Henry Tang Ying-yen, some of whose wines auctioned by Christie's were alleged to be inauthentic, hit back strongly yesterday.
He said all the lots are authentic and he reserves his legal right against "unfounded allegations".
Don Cornwell, an attorney based in Los Angeles, earlier wrote to the auctioneer and the FBI that three lots in Tang's collection - a Methuselah of 1971 Domaine de la Romanée-Conti (DRC) La Tâche, a three-bottle lot of 1959 Romanée-Conti and a 12-bottle case of 1978 Montrachet - to go under the hammer last week were problematic.
The La Tâche was withdrawn as "a precautionary measure" and the other two lots were sold.
Both Tang and Christie's responded yesterday, saying they have confirmation from the world famous Burgundy domaine that it has no concerns over the three lots' authenticity. Tang added that he reserves his legal right against any unfounded allegations.
"It has come to my attention that there were some allegations against a tiny part of my wine collection which were put to Christie's for auction recently. These allegations are totally unsubstantiated and false," Tang said in a statement.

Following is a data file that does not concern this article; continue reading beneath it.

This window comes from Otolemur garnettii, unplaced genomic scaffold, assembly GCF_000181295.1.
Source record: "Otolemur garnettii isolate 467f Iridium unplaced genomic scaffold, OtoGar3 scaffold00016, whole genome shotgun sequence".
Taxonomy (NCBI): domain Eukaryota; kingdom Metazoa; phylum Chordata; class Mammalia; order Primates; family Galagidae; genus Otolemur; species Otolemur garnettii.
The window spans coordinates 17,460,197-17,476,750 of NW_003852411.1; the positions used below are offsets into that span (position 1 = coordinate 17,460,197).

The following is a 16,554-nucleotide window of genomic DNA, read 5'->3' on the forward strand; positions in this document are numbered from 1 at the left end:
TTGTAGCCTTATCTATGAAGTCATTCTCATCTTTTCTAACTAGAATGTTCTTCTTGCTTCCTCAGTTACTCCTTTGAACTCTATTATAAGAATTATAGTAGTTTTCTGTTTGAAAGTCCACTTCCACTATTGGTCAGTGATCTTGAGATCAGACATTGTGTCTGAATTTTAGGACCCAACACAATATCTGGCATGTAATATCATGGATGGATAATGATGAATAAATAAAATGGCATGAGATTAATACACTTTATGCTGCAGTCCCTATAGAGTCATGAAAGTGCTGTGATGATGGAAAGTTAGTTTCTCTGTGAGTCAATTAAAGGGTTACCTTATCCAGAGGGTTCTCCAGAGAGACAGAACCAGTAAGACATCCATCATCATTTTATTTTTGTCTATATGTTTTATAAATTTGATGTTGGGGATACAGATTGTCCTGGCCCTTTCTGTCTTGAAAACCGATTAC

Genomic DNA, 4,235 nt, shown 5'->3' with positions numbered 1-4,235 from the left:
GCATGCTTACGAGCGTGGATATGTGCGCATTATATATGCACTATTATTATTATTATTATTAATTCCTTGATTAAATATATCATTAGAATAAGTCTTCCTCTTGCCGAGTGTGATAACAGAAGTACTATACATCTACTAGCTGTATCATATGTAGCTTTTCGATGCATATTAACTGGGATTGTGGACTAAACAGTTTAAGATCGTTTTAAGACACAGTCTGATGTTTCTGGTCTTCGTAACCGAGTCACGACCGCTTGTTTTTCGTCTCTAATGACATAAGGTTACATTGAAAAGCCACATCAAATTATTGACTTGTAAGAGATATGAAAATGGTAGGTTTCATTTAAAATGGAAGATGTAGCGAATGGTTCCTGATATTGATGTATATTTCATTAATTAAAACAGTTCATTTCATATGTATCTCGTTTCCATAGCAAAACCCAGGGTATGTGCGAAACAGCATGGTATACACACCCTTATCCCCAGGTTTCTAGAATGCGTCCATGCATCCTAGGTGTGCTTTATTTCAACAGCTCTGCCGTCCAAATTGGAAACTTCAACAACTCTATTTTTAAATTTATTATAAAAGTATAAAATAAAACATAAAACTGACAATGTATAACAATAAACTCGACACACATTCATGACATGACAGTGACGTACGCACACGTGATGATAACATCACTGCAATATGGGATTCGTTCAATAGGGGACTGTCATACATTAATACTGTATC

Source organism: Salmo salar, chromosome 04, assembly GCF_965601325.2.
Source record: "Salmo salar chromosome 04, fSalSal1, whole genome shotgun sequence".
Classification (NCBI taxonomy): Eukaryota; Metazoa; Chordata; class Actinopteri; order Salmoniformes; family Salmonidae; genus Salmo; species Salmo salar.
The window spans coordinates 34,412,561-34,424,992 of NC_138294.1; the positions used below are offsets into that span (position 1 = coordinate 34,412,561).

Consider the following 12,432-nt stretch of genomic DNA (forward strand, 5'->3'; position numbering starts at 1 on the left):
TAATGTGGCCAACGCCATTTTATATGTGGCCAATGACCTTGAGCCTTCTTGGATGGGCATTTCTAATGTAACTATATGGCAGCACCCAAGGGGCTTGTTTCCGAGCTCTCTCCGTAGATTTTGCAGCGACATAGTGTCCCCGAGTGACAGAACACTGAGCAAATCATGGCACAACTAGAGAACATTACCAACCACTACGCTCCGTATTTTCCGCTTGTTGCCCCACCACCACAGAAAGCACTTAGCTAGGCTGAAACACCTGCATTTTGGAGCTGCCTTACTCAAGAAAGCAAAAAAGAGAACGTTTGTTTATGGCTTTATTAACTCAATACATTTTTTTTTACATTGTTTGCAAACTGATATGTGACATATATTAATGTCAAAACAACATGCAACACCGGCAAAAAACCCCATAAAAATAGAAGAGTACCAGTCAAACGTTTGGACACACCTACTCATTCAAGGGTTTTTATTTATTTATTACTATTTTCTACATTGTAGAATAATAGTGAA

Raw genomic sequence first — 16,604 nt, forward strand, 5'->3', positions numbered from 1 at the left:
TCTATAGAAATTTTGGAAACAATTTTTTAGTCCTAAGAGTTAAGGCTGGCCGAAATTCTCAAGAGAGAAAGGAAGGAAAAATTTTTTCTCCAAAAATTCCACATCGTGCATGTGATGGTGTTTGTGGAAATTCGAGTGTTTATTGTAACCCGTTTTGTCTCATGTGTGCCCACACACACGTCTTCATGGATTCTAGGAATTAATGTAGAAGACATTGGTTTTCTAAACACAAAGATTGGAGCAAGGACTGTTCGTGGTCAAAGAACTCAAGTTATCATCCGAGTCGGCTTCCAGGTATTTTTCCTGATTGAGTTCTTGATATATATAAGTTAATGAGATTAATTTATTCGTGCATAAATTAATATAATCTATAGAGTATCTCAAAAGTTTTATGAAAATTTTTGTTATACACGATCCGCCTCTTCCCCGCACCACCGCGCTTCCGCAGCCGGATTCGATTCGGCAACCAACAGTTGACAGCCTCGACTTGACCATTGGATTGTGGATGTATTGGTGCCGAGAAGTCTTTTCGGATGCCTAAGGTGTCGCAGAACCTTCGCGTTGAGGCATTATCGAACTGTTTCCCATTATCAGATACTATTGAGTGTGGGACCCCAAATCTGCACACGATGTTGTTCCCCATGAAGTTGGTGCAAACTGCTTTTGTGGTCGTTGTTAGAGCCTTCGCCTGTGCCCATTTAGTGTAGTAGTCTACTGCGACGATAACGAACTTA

"Indeed, the DRC has considered these provenance and has not raised any doubts about them. It is hardly convincing for anyone who purports to know wine just by looking at the labels without going into their provenance," he said.
Cornwell earlier alleged that Tang bought a number of the bottles from Richard Torin of Clarets in California. Torin was the single largest customer of Antonio Castanos who acted as the wholesaler for wines supplied by controversial collector Rudy Kurniawan, 37, who had been arrested for selling fake wine.
A person close to Tang said he did not get his wines from Torin, but from a reliable supplier in Britain two decades ago - when Kurniawan was still a teenager and too young to sell wines.
Cornwell, a whistleblower on online wine forums, earlier told the South China Morning Post that it would "make sense for the Hong Kong law enforcement authorities to look at the issue with respect to what Christie's did or failed to do, particularly after they had the information from me objecting to the authenticity of the bottles".
"I have never met Mr Tang myself, but I am told by others who know him that he is an honourable man and is normally careful in buying wines," he said.
"I have no information at all which would suggest that he is involved in any way in attempting to knowingly market counterfeit wines. However, I am somewhat concerned that he is attempting to defend the authenticity of the bottles that were sold that I questioned."
Cornwell could not be reached for further comment.
The Customs has received 12 complaints about fake wines since 2008, but none of the cases were established, a spokeswoman said.